Beginning in Feb 2017, as part of China’s broader “National Sword” campaign, the largest buyer of recyclables from the US, banned 24 types of solid waste from being imported and placed tougher restrictions on the ones it continues to accept.
The move left the recycling industry and authorities in a number of US cities struggling with the disposal of plastic, paper and glass trash, and as RT reports, US officials say it creates pollution, negatively impacting the health of residents.
“Communities around trash incinerators have experienced elevated levels of certain cancers,” environmental activist Mike Ewall told Ruptly video agency in Chester, outside Philadelphia, where a large incinerator is located.
It burns around 200 tons of recyclable materials every day.
Ewall noted that burning trash releases “28 times more dioxin pollution” than burning coal, emitting “the most toxic chemicals known to science,” like mercury and lead.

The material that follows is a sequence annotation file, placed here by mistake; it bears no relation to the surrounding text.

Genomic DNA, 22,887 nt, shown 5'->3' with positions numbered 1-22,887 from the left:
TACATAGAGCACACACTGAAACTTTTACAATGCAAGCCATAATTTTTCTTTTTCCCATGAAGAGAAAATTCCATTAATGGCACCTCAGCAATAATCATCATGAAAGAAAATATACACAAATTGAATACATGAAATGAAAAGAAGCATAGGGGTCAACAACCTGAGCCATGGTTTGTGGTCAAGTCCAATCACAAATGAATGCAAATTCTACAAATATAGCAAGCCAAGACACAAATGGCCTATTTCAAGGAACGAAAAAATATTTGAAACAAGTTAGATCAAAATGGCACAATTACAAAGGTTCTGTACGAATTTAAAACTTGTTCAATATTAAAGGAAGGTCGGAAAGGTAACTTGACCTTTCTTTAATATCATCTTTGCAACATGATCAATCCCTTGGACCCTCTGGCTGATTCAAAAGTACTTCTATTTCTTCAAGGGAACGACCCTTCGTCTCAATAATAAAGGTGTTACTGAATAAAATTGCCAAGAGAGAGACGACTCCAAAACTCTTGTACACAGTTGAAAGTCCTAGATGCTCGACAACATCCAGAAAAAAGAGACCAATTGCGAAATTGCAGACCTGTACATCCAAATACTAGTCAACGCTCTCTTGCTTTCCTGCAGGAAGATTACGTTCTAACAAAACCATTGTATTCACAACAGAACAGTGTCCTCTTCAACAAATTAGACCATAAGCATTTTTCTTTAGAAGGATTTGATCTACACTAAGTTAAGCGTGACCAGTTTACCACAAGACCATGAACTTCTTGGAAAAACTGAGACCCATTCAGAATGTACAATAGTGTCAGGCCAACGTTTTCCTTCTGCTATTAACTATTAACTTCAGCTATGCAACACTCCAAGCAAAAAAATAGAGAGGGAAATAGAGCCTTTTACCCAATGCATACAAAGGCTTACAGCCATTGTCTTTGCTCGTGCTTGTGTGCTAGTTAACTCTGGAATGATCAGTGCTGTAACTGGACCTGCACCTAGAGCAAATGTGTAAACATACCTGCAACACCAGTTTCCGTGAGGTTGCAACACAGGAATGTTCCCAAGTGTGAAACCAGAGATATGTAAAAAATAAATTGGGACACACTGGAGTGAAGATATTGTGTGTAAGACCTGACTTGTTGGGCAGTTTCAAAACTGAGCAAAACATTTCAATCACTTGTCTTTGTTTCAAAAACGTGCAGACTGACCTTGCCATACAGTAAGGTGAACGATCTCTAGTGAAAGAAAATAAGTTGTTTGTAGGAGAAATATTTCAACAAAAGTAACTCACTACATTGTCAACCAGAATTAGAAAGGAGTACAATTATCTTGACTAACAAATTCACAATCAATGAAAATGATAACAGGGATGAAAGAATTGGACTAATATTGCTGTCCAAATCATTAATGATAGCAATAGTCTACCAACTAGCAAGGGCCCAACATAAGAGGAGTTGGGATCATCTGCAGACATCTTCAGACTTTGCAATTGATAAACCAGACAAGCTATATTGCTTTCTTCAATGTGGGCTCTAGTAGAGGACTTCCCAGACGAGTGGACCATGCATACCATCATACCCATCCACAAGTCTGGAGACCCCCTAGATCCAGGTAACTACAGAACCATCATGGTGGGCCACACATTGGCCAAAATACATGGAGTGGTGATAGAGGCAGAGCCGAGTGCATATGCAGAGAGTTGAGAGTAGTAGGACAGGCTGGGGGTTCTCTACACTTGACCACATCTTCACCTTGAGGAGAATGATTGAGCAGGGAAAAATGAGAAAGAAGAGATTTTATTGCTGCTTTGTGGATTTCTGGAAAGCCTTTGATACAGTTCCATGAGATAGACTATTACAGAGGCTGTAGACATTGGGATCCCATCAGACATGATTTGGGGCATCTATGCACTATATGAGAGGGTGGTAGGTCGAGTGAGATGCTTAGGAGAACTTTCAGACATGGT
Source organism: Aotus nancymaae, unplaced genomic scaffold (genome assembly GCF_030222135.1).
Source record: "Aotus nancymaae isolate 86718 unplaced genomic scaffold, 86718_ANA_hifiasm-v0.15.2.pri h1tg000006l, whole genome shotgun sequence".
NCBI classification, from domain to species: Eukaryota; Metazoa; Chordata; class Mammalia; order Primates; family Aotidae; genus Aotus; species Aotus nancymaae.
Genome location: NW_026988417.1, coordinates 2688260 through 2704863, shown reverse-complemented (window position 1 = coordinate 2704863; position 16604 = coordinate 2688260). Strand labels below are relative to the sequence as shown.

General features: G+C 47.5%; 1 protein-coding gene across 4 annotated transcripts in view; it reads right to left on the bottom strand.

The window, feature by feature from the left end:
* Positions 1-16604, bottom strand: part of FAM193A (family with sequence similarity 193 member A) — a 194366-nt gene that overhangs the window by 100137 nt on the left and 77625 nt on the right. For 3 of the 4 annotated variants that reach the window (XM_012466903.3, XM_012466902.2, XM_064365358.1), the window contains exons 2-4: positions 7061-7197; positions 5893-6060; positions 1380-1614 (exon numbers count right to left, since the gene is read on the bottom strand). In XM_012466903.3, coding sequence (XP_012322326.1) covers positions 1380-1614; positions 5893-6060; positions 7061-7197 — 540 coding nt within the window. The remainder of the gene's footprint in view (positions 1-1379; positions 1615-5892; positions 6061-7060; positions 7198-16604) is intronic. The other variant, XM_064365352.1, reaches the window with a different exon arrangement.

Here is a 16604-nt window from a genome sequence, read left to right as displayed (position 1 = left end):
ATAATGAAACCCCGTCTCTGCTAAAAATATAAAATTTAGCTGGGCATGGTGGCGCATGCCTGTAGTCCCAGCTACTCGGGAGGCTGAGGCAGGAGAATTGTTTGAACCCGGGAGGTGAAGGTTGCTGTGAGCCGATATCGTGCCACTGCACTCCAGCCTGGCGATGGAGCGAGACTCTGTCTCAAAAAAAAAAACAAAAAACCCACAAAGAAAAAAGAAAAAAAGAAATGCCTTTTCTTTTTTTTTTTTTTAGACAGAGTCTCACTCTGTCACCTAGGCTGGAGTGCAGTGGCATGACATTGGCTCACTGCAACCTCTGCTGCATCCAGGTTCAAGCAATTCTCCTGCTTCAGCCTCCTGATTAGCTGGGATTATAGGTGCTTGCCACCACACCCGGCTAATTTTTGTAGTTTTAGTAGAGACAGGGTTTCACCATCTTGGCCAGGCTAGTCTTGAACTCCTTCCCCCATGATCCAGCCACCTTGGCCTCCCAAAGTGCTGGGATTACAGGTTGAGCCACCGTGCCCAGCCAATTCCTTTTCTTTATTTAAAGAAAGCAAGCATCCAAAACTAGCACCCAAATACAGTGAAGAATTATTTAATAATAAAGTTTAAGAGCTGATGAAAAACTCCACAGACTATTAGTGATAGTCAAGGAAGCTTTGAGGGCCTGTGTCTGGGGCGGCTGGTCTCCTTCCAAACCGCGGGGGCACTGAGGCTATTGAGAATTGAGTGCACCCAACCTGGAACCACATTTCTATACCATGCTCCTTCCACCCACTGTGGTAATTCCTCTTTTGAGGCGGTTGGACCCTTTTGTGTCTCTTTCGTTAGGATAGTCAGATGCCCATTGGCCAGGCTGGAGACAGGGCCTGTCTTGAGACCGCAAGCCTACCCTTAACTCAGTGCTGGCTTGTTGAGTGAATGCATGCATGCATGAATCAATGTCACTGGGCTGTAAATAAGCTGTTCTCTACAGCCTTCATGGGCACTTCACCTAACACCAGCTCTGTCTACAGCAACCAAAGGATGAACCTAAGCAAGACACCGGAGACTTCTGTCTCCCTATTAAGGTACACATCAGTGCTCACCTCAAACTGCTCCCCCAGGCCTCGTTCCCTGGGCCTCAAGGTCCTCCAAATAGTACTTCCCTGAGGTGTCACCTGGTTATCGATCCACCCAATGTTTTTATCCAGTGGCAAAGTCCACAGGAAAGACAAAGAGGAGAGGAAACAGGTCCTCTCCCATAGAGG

The residents complain that the incinerator affects house prices as well.
“It destroyed the sense of community, because people that were here moved. You cannot sell the house. It has destroyed the foundations,” local activist Zulene Mayfield told Ruptly.
Finally, some have suggested Beijing’s move to crack down on waste imports may be part of the ongoing trade war with Washington:
“I have to take off my hat to China: it’s a very clever trade move,” Jeffrey Tucker, the editorial director at the American Institute for Economic Research, told RT, adding that Beijing “would never admit that this is part of the trade war.”
For some context, U.S. plastic waste exports to China plummeted by 92 percent between the first part of 2017 and the first part of 2018.
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"It’s a way of putting a huge tariff or a blockade on the worst of American exports to China. If it is a tactic, it’s a brilliant one."